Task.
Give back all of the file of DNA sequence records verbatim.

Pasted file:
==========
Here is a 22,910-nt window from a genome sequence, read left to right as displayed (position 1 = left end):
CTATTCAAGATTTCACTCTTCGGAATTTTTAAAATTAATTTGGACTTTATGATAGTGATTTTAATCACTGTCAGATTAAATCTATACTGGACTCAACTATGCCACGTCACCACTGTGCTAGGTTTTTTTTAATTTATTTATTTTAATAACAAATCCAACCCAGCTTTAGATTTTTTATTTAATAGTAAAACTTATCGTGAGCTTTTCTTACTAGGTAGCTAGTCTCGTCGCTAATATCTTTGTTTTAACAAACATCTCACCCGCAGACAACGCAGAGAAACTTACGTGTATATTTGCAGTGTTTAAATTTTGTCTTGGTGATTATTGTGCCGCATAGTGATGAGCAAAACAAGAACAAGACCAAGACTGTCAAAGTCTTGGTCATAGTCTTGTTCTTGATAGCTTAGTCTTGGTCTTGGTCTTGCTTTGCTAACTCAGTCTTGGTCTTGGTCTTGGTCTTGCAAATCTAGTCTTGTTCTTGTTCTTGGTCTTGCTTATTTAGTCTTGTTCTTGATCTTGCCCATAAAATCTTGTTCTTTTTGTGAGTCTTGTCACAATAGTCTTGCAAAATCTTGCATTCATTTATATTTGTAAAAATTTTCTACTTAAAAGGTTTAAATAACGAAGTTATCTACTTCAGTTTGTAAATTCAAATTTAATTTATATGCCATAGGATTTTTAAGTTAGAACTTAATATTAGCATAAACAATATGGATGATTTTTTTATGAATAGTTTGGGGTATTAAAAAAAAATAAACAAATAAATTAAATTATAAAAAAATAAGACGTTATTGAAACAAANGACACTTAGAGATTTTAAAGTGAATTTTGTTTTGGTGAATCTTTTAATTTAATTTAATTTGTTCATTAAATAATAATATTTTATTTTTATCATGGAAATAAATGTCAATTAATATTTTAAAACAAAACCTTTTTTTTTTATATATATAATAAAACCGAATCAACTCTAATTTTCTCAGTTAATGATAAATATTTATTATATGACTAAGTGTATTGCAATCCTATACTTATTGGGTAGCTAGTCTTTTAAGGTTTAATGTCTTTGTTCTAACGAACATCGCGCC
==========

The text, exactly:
Here is a 22,910-nt window from a genome sequence, read left to right as displayed (position 1 = left end):
CTATTCAAGATTTCACTCTTCGGAATTTTTAAAATTAATTTGGACTTTATGATAGTGATTTTAATCACTGTCAGATTAAATCTATACTGGACTCAACTATGCCACGTCACCACTGTGCTAGGTTTTTTTTAATTTATTTATTTTAATAACAAATCCAACCCAGCTTTAGATTTTTTATTTAATAGTAAAACTTATCGTGAGCTTTTCTTACTAGGTAGCTAGTCTCGTCGCTAATATCTTTGTTTTAACAAACATCTCACCCGCAGACAACGCAGAGAAACTTACGTGTATATTTGCAGTGTTTAAATTTTGTCTTGGTGATTATTGTGCCGCATAGTGATGAGCAAAACAAGAACAAGACCAAGACTGTCAAAGTCTTGGTCATAGTCTTGTTCTTGATAGCTTAGTCTTGGTCTTGGTCTTGCTTTGCTAACTCAGTCTTGGTCTTGGTCTTGGTCTTGCAAATCTAGTCTTGTTCTTGTTCTTGGTCTTGCTTATTTAGTCTTGTTCTTGATCTTGCCCATAAAATCTTGTTCTTTTTGTGAGTCTTGTCACAATAGTCTTGCAAAATCTTGCATTCATTTATATTTGTAAAAATTTTCTACTTAAAAGGTTTAAATAACGAAGTTATCTACTTCAGTTTGTAAATTCAAATTTAATTTATATGCCATAGGATTTTTAAGTTAGAACTTAATATTAGCATAAACAATATGGATGATTTTTTTATGAATAGTTTGGGGTATTAAAAAAAAATAAACAAATAAATTAAATTATAAAAAAATAAGACGTTATTGAAACAAANGACACTTAGAGATTTTAAAGTGAATTTTGTTTTGGTGAATCTTTTAATTTAATTTAATTTGTTCATTAAATAATAATATTTTATTTTTATCATGGAAATAAATGTCAATTAATATTTTAAAACAAAACCTTTTTTTTTTATATATATAATAAAACCGAATCAACTCTAATTTTCTCAGTTAATGATAAATATTTATTATATGACTAAGTGTATTGCAATCCTATACTTATTGGGTAGCTAGTCTTTTAAGGTTTAATGTCTTTGTTCTAACGAACATCGCGCC